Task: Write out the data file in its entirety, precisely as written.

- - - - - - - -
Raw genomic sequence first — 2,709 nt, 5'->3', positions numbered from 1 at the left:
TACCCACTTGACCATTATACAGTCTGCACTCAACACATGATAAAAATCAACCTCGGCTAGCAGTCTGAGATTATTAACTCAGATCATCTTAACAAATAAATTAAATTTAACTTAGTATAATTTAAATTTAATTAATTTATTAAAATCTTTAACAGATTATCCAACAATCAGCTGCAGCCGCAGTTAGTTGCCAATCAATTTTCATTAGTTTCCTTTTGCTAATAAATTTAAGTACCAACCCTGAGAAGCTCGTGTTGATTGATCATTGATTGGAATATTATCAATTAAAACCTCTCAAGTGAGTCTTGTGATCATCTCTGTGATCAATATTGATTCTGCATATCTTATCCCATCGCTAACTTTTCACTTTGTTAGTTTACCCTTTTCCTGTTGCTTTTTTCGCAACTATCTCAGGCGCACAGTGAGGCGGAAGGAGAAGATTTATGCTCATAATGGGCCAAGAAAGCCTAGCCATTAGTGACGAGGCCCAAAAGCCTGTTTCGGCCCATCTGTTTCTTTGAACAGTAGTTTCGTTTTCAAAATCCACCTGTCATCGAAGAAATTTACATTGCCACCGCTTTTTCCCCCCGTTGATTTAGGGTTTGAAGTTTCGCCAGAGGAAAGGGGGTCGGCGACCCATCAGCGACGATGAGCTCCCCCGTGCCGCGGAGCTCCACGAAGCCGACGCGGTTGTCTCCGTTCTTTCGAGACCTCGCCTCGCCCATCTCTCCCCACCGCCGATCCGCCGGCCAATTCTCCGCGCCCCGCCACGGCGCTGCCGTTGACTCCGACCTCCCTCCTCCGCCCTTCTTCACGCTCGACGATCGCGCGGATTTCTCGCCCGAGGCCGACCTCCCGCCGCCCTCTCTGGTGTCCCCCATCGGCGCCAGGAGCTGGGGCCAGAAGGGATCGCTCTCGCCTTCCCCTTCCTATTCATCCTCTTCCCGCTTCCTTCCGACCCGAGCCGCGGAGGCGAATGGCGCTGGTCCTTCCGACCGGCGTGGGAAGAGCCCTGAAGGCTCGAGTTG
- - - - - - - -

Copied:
Raw genomic sequence first — 2,709 nt, 5'->3', positions numbered from 1 at the left:
TACCCACTTGACCATTATACAGTCTGCACTCAACACATGATAAAAATCAACCTCGGCTAGCAGTCTGAGATTATTAACTCAGATCATCTTAACAAATAAATTAAATTTAACTTAGTATAATTTAAATTTAATTAATTTATTAAAATCTTTAACAGATTATCCAACAATCAGCTGCAGCCGCAGTTAGTTGCCAATCAATTTTCATTAGTTTCCTTTTGCTAATAAATTTAAGTACCAACCCTGAGAAGCTCGTGTTGATTGATCATTGATTGGAATATTATCAATTAAAACCTCTCAAGTGAGTCTTGTGATCATCTCTGTGATCAATATTGATTCTGCATATCTTATCCCATCGCTAACTTTTCACTTTGTTAGTTTACCCTTTTCCTGTTGCTTTTTTCGCAACTATCTCAGGCGCACAGTGAGGCGGAAGGAGAAGATTTATGCTCATAATGGGCCAAGAAAGCCTAGCCATTAGTGACGAGGCCCAAAAGCCTGTTTCGGCCCATCTGTTTCTTTGAACAGTAGTTTCGTTTTCAAAATCCACCTGTCATCGAAGAAATTTACATTGCCACCGCTTTTTCCCCCCGTTGATTTAGGGTTTGAAGTTTCGCCAGAGGAAAGGGGGTCGGCGACCCATCAGCGACGATGAGCTCCCCCGTGCCGCGGAGCTCCACGAAGCCGACGCGGTTGTCTCCGTTCTTTCGAGACCTCGCCTCGCCCATCTCTCCCCACCGCCGATCCGCCGGCCAATTCTCCGCGCCCCGCCACGGCGCTGCCGTTGACTCCGACCTCCCTCCTCCGCCCTTCTTCACGCTCGACGATCGCGCGGATTTCTCGCCCGAGGCCGACCTCCCGCCGCCCTCTCTGGTGTCCCCCATCGGCGCCAGGAGCTGGGGCCAGAAGGGATCGCTCTCGCCTTCCCCTTCCTATTCATCCTCTTCCCGCTTCCTTCCGACCCGAGCCGCGGAGGCGAATGGCGCTGGTCCTTCCGACCGGCGTGGGAAGAGCCCTGAAGGCTCGAGTTG